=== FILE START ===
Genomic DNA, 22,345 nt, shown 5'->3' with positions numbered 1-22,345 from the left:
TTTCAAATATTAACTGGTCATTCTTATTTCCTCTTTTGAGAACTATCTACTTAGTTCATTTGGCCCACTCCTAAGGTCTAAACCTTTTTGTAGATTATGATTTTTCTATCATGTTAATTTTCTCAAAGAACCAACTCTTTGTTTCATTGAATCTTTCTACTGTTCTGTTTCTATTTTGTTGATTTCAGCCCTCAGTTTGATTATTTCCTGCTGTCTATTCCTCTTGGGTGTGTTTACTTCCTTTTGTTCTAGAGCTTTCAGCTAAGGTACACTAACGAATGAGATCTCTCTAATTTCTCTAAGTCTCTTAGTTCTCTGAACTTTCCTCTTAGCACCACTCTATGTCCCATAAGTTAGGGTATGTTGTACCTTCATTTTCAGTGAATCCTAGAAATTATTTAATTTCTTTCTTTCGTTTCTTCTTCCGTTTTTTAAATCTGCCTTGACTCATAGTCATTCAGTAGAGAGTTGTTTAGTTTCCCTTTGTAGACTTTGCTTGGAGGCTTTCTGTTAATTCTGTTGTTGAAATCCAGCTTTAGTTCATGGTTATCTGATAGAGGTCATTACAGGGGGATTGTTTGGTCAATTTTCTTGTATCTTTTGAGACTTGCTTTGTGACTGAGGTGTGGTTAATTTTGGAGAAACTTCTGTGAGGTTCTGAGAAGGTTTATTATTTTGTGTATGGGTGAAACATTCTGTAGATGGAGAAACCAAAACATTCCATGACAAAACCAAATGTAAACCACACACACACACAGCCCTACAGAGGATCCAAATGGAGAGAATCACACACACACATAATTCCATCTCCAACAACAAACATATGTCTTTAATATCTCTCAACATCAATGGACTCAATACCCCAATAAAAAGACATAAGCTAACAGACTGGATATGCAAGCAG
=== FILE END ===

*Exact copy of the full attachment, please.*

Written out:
Genomic DNA, 22,345 nt, shown 5'->3' with positions numbered 1-22,345 from the left:
TTTCAAATATTAACTGGTCATTCTTATTTCCTCTTTTGAGAACTATCTACTTAGTTCATTTGGCCCACTCCTAAGGTCTAAACCTTTTTGTAGATTATGATTTTTCTATCATGTTAATTTTCTCAAAGAACCAACTCTTTGTTTCATTGAATCTTTCTACTGTTCTGTTTCTATTTTGTTGATTTCAGCCCTCAGTTTGATTATTTCCTGCTGTCTATTCCTCTTGGGTGTGTTTACTTCCTTTTGTTCTAGAGCTTTCAGCTAAGGTACACTAACGAATGAGATCTCTCTAATTTCTCTAAGTCTCTTAGTTCTCTGAACTTTCCTCTTAGCACCACTCTATGTCCCATAAGTTAGGGTATGTTGTACCTTCATTTTCAGTGAATCCTAGAAATTATTTAATTTCTTTCTTTCGTTTCTTCTTCCGTTTTTTAAATCTGCCTTGACTCATAGTCATTCAGTAGAGAGTTGTTTAGTTTCCCTTTGTAGACTTTGCTTGGAGGCTTTCTGTTAATTCTGTTGTTGAAATCCAGCTTTAGTTCATGGTTATCTGATAGAGGTCATTACAGGGGGATTGTTTGGTCAATTTTCTTGTATCTTTTGAGACTTGCTTTGTGACTGAGGTGTGGTTAATTTTGGAGAAACTTCTGTGAGGTTCTGAGAAGGTTTATTATTTTGTGTATGGGTGAAACATTCTGTAGATGGAGAAACCAAAACATTCCATGACAAAACCAAATGTAAACCACACACACACACAGCCCTACAGAGGATCCAAATGGAGAGAATCACACACACACATAATTCCATCTCCAACAACAAACATATGTCTTTAATATCTCTCAACATCAATGGACTCAATACCCCAATAAAAAGACATAAGCTAACAGACTGGATATGCAAGCAG